From authentic street food to an ancient fortress, renowned entrepreneur Quang Dai shares his list of must-see places in Vietnam
There is so much more to Vietnam than the Vietnam War,” says Quang Dai, a Saigon native and renowned entrepreneur and model. “From the north to the south, you can experience a rich variety of food, culture and natural beauty. In fact, even within Saigon itself, there are many surprises to be found.”
Despite its reputation for being noisy and chaotic, Quang Dai asserts that Saigon has a quiet, traditional side that not many people know about. Hao Si Phuong Alley in District 5 is one such place. “This alley is lined with old and colourful houses, and has been home to the Chinese community in Saigon for over a hundred years. This is where you’ll find Chinese characters on almost every shopfront, people speaking to each other in Chinese and listening to Chinese music,” he shares. “No matter how busy the rest of Saigon gets, you’ll always experience a slower, gentler pace of life when you step into Hao Si Phuong Alley.”
Another favourite of Quang Dai’s is Tran Hung Dao Street, which he fondly calls “the cultural alley”. Here, you’ll find several socially conscious establishments, including Noir, a restaurant where patrons are invited to experience life as a visually impaired person by dining in the dark, and Flowers Speak, a social enterprise that employs people with disabilities in guest-facing roles. “To me, this neighbourhood is a great place to gather, chat and share socially meaningful experiences,” says Quang Dai.
It’s clear the seasoned traveller has plenty of affection for his home country, and why not? Bordering China to the north, Laos and Cambodia to the west, and home to the 15th largest population in the world, Vietnam has plenty to offer. Here is Quang Dai’s list of must-see places when you pass through the Land of the Ascending Dragon.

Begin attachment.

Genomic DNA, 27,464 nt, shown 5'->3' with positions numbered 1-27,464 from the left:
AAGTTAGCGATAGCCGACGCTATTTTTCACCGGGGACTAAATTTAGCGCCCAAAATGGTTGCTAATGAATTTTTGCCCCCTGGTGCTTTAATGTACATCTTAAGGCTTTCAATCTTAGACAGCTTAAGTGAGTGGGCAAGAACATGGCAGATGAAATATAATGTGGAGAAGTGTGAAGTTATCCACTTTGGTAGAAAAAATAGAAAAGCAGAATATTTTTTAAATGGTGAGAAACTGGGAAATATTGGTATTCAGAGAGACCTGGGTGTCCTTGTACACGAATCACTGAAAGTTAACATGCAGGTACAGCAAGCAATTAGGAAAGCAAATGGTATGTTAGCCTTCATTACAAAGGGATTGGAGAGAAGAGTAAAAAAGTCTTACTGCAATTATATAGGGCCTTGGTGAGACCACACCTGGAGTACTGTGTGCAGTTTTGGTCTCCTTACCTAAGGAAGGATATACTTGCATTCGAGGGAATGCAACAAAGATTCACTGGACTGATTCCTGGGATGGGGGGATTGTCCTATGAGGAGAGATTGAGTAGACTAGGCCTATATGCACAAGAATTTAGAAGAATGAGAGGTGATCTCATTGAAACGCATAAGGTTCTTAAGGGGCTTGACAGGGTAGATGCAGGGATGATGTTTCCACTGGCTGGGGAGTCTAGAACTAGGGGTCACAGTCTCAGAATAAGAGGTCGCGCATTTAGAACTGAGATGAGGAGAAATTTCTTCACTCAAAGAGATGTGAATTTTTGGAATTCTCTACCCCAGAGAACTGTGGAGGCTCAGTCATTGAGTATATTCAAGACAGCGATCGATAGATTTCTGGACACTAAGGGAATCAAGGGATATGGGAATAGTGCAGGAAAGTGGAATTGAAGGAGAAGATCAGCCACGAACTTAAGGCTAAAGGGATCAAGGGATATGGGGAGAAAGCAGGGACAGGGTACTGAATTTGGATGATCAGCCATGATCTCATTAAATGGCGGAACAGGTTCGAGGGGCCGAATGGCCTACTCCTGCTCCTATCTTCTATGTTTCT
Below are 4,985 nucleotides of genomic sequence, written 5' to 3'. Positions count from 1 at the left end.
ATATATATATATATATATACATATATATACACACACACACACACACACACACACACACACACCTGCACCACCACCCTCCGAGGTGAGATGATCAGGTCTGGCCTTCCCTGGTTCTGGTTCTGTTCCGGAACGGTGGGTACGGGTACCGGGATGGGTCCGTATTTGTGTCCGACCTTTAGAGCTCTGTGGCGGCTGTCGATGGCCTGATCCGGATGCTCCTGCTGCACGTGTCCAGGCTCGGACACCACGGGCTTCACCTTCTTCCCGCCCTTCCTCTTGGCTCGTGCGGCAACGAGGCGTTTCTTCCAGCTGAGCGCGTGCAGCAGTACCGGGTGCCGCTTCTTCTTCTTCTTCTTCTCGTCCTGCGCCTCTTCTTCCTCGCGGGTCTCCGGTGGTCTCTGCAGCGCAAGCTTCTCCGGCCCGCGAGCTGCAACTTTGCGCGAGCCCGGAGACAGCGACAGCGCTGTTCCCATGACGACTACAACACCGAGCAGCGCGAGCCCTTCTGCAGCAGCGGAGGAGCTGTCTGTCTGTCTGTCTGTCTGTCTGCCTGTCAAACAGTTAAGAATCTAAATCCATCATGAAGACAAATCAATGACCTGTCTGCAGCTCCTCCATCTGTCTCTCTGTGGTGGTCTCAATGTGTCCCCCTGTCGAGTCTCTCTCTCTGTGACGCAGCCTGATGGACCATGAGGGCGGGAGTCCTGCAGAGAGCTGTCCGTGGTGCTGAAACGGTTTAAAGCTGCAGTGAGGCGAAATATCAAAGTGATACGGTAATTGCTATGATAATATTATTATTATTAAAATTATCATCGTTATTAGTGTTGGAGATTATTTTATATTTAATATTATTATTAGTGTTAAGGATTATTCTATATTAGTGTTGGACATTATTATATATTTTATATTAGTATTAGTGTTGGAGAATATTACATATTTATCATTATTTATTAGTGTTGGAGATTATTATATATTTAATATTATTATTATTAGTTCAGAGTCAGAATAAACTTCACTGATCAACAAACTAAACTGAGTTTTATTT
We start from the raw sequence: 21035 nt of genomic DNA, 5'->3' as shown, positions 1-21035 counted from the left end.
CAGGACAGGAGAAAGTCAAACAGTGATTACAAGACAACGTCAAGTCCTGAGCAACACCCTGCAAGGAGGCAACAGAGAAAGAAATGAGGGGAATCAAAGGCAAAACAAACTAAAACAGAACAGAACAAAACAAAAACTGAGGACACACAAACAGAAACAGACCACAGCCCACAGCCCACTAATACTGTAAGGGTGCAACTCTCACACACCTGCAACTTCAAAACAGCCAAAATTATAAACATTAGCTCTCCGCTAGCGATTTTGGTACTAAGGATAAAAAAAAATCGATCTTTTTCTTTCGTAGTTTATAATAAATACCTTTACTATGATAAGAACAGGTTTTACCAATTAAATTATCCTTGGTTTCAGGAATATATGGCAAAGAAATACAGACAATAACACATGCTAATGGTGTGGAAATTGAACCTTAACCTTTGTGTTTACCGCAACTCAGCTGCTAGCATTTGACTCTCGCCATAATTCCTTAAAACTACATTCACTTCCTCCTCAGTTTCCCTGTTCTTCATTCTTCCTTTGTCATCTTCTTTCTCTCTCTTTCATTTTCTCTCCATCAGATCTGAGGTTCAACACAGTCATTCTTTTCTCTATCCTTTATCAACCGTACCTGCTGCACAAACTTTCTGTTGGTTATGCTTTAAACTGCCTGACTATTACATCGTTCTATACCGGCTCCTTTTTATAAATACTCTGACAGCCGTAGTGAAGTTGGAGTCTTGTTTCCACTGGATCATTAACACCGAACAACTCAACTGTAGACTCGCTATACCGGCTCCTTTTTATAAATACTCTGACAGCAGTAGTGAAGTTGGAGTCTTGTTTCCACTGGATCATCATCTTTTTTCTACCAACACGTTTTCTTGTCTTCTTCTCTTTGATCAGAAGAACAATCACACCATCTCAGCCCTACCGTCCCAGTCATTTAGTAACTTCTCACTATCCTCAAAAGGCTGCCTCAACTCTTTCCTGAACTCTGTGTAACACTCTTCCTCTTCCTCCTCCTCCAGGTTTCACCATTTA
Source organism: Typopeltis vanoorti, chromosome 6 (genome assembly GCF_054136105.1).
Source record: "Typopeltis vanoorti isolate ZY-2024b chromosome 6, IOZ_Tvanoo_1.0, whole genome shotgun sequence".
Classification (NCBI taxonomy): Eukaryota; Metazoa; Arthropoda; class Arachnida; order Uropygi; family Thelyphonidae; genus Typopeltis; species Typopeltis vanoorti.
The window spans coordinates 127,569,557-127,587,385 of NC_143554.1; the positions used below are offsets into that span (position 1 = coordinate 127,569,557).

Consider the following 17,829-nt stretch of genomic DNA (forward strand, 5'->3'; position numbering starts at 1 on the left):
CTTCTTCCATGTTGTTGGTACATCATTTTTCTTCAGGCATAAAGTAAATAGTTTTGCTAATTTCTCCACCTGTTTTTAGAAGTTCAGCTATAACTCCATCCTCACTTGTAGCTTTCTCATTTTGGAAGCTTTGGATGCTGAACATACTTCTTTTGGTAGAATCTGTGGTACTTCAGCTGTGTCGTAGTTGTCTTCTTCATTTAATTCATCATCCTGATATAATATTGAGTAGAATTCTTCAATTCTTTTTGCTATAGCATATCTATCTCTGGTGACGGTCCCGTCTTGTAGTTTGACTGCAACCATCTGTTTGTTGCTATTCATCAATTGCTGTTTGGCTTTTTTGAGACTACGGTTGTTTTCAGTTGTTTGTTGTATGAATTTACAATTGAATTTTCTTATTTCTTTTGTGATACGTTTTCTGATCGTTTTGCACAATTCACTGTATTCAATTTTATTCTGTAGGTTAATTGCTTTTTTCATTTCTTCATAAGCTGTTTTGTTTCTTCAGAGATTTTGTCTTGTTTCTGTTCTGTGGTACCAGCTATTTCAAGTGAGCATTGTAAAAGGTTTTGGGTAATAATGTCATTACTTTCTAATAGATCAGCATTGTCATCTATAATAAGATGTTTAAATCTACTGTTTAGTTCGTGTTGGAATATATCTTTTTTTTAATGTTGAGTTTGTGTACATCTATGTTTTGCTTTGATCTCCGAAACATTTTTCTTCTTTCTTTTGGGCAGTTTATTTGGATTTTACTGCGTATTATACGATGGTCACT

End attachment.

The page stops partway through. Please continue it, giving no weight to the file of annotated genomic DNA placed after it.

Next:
There are many tombs housing the bodies of the Nguyen Dynasty kings but Quang Dai says he’s always been the most fascinated by the tomb of Emperor Tu Duc. “To me, the unique architecture and how it carefully blends in with its surroundings speaks a lot about the emperor’s personality and vision,” he shares. The tomb complex also has a quiet and calm vibe – perfect for spending a contemplative afternoon.
Trang An is considered an “outdoor geological museum” because it features a dramatic landscape of towering mountains edging the plains and limestone rocks close to the sea. Archaeological explorations have found traces of human activity here over a continuous period of over 30,000 years. “It gives us insight into how prehistoric humans adapted to major climatic and environmental change over time. This place truly helps us grasp the indelible link between humans and nature,” Quang Dai muses.
Water puppet shows have been around in Vietnam since the 10th century, and are integral to the country’s culture. “One of the best places to witness this ancient art form is at the Thang Long Water Puppet Theatre,” Quang Dai says. “The performances make history come alive.” Accompanied by a rousing Vietnamese orchestra and the use of colourful lights and fireworks, each performance is a lively re-telling of local folklore and legends.